Anonymous – 07/10/2021

  1. Support for DIA

We supports the feedback provided by Disability Intermediaries Australia (DIA) in their submission paper, Changes to the NDIS Act.


  1. Essential intermediary function

Plan Management is a critical support under the NDIS and is used by participants and their families to fulfil a number of needs within the Scheme. The availability of ongoing financial intermediary, provider connection and plan management support is needed not just to build capacity but to maintain arrangements.


  1. Independent intermediaries

Intermediary services can facilitate the best participant and Scheme outcomes when they are impartial and free from potential conflicts of interest. We support the proposal to impose separation between intermediary (Plan Management and Support Coordination) and direct service delivery supports except in circumstances which may be detrimental to participants such as thin markets.


  1. Plan Management and the execution of choice and control

We note the proposed introduction of a risk assessment when participants exercise their choice to have part or all of their plan funds managed by a Registered Plan Management Provider (RPMP).  While Leap in! acknowledges and respects the need to ensure appropriate safeguarding is in place, the exposure draft in its current format raises two issues of concern:


  1. There is no definition of ‘unreasonable risk’ or what circumstances or behaviors would meet this risk assessment threshold. Without this detail it is not possible to assess the level of impact this proposed change will have on participants ability to exercise choice and control, and if that impact is reasonable. In addition, without a clear definition, it is unlikely to be operationalised with consistent and objective decision making by delegated National Disability Insurance Agency (NDIA) staff, leaving participants in the hands of subjective planning decisions; and


  1. There is no clear right to appeal. In the current format, the exposure draft indicates that a participants only path to appeal a decision on plan management is via the Administrative and Appeals Tribunal (AAT). This is costly, time consuming and unfair. We recommend that decision made under section 9 of the Rules must be a Reviewable Decision.


  1. Intermediaries as enablers not as accountable entities

The proposed Plan Management Rules have potentially significant implications for RPMP. The scope of impact is unclear given the limited information about how the NDIA and the NDIS Quality and Safeguards Commission (NDIS Commission) will interpret and operationalise the proposed changes.  For example: we note the changes proposed in Section 6 of the Plan Management Rules which delegates authority to restrict participant choice of providers and/or specify use of specific providers.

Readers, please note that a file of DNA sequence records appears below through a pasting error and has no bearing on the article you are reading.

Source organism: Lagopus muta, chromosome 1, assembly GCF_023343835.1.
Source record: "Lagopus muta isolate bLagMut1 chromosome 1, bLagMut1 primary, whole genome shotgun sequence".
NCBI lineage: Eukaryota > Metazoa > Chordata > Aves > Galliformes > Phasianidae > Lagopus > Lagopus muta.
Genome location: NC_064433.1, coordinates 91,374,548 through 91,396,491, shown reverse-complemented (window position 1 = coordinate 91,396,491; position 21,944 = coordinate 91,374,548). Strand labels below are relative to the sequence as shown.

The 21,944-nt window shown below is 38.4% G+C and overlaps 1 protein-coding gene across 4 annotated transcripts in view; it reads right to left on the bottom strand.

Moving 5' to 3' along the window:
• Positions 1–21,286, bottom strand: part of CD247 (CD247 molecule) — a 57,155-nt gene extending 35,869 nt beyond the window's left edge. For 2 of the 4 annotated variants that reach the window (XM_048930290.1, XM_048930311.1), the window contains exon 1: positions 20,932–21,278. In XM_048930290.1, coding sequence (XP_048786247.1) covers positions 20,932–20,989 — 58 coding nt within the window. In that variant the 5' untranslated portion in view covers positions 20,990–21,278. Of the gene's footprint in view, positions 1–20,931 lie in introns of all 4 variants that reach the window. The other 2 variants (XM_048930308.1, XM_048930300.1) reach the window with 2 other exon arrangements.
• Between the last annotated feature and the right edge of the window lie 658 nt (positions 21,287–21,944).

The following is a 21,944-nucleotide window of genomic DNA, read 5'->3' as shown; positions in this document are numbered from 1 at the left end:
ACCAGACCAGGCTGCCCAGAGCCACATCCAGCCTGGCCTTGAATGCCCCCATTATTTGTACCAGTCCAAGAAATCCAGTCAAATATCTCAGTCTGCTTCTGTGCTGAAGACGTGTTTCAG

• What are the accountabilities for RPMP to enforce these decisions?
  • What is the process for informing the NDIA if non-conformities are identified or suspected?
  • With increased authority of the NDIA to override participant choice in the procurement of services and selection of providers, who will be accountable for claim payments that are retrospectively reviewed by a delegate as unsuitable when processed through an RPMP?
  • What changes to the payment structure of Plan Management will be made to compensate for any additional duties or responsibility?


A robust intermediary market is a key success factor for a market-based social insurance scheme. It is critical that these services remain independent, and enablement focused, working with a participant to undertake functions which assist them to build capacity and execute the free will and decision making.  It is equally important that individuals take accountability for the decisions they make – this is also a critical foundation of Choice and Control principles and the human rights principles underpinning the Scheme intent.


We recognise the right of the NDIA as the ultimate ‘assessor’ of claims for products and services delivered via the Scheme.  This includes the Agency’s right to retrospectively review decisions. However, with consideration to the legislation and any definition of financial intermediary responsibility, it is equally important to recognise that the role of the financial intermediary and RPMP is not in any respect, a decision-maker or assessor of claims. At most, an RPMP could be considered an advisor to participants to assist them to make informed decisions and exercise the foundational Scheme rites. To that end it is not reasonable to pass any accountability and financial liability for participant decisions onto the RPMP. We are strongly opposed to any legislative or operational changes that will result in this change.